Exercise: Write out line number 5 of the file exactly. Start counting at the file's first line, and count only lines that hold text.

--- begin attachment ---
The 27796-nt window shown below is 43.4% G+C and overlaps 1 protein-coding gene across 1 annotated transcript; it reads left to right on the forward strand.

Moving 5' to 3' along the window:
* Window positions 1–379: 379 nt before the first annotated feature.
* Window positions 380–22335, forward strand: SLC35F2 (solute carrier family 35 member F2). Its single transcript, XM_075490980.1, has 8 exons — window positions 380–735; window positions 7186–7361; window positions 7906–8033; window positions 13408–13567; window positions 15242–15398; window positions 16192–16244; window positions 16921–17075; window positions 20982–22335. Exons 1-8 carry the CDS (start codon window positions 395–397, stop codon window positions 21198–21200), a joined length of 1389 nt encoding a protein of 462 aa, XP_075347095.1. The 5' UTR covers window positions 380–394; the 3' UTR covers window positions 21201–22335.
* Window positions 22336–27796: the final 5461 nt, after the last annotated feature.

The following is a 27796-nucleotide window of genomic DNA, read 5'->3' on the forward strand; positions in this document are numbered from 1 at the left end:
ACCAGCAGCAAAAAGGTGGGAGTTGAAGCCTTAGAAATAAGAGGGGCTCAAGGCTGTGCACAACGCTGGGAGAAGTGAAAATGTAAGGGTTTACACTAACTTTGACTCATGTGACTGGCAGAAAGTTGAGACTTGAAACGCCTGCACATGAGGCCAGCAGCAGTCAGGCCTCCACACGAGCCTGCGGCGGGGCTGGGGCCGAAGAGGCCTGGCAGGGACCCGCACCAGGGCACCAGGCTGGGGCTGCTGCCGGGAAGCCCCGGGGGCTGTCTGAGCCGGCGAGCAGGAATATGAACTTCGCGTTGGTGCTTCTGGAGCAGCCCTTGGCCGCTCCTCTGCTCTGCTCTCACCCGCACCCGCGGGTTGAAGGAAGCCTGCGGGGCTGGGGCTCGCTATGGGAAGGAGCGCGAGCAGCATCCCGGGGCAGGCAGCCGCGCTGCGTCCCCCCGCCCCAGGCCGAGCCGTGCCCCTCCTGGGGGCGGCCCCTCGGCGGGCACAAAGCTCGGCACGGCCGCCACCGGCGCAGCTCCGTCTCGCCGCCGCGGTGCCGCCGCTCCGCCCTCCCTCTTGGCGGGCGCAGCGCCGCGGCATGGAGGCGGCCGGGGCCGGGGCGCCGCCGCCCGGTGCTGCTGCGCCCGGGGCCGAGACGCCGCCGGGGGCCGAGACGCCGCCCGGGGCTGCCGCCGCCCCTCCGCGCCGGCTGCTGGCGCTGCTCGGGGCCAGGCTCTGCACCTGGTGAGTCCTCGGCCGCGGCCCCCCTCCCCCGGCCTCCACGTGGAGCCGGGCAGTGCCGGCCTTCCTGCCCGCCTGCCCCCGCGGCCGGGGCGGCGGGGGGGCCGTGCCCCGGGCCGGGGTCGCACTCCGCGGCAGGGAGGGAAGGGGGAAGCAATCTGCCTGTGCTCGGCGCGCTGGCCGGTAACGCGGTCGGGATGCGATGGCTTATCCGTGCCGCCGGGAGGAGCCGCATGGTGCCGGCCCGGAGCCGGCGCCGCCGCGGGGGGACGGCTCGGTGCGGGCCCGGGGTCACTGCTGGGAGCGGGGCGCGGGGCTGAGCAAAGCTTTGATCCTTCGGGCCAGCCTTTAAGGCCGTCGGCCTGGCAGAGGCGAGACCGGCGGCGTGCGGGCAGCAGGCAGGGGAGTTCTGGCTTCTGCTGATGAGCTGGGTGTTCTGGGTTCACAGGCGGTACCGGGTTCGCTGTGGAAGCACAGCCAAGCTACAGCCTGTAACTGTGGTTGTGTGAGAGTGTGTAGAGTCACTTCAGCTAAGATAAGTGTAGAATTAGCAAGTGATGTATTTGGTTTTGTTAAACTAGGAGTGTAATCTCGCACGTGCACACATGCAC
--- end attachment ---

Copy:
* Window positions 22336–27796: the final 5461 nt, after the last annotated feature.